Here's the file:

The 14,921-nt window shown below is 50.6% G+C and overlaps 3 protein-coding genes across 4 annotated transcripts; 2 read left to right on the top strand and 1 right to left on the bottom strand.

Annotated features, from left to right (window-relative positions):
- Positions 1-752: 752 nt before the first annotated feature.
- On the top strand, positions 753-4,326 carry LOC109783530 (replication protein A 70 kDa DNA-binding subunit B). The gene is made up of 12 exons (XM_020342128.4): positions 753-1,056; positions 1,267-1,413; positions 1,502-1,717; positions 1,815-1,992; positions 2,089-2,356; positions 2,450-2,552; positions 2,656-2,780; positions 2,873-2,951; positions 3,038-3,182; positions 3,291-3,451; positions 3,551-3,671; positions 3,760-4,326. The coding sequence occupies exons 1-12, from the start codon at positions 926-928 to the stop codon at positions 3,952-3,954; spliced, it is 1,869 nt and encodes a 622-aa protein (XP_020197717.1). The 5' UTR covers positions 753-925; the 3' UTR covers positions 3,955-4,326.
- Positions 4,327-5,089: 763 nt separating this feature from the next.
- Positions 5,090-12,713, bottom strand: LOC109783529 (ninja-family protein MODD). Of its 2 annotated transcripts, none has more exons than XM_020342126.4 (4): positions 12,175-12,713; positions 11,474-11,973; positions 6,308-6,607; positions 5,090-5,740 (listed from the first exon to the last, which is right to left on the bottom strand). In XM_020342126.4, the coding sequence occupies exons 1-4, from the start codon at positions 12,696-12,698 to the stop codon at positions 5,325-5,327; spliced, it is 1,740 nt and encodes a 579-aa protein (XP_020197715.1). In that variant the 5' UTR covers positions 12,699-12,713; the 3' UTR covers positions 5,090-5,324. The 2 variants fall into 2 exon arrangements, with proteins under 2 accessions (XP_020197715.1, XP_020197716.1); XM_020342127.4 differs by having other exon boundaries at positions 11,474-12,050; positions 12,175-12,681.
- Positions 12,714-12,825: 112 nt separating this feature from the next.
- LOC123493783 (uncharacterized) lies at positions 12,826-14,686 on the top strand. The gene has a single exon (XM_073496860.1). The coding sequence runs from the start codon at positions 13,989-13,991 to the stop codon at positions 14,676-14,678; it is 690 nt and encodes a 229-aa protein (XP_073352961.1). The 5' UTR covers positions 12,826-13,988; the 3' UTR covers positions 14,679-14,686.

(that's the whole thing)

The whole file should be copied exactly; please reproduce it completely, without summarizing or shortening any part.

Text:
The 14,921-nt window shown below is 50.6% G+C and overlaps 3 protein-coding genes across 4 annotated transcripts; 2 read left to right on the top strand and 1 right to left on the bottom strand.

Annotated features, from left to right (window-relative positions):
- Positions 1-752: 752 nt before the first annotated feature.
- On the top strand, positions 753-4,326 carry LOC109783530 (replication protein A 70 kDa DNA-binding subunit B). The gene is made up of 12 exons (XM_020342128.4): positions 753-1,056; positions 1,267-1,413; positions 1,502-1,717; positions 1,815-1,992; positions 2,089-2,356; positions 2,450-2,552; positions 2,656-2,780; positions 2,873-2,951; positions 3,038-3,182; positions 3,291-3,451; positions 3,551-3,671; positions 3,760-4,326. The coding sequence occupies exons 1-12, from the start codon at positions 926-928 to the stop codon at positions 3,952-3,954; spliced, it is 1,869 nt and encodes a 622-aa protein (XP_020197717.1). The 5' UTR covers positions 753-925; the 3' UTR covers positions 3,955-4,326.
- Positions 4,327-5,089: 763 nt separating this feature from the next.
- Positions 5,090-12,713, bottom strand: LOC109783529 (ninja-family protein MODD). Of its 2 annotated transcripts, none has more exons than XM_020342126.4 (4): positions 12,175-12,713; positions 11,474-11,973; positions 6,308-6,607; positions 5,090-5,740 (listed from the first exon to the last, which is right to left on the bottom strand). In XM_020342126.4, the coding sequence occupies exons 1-4, from the start codon at positions 12,696-12,698 to the stop codon at positions 5,325-5,327; spliced, it is 1,740 nt and encodes a 579-aa protein (XP_020197715.1). In that variant the 5' UTR covers positions 12,699-12,713; the 3' UTR covers positions 5,090-5,324. The 2 variants fall into 2 exon arrangements, with proteins under 2 accessions (XP_020197715.1, XP_020197716.1); XM_020342127.4 differs by having other exon boundaries at positions 11,474-12,050; positions 12,175-12,681.
- Positions 12,714-12,825: 112 nt separating this feature from the next.
- LOC123493783 (uncharacterized) lies at positions 12,826-14,686 on the top strand. The gene has a single exon (XM_073496860.1). The coding sequence runs from the start codon at positions 13,989-13,991 to the stop codon at positions 14,676-14,678; it is 690 nt and encodes a 229-aa protein (XP_073352961.1). The 5' UTR covers positions 12,826-13,988; the 3' UTR covers positions 14,679-14,686.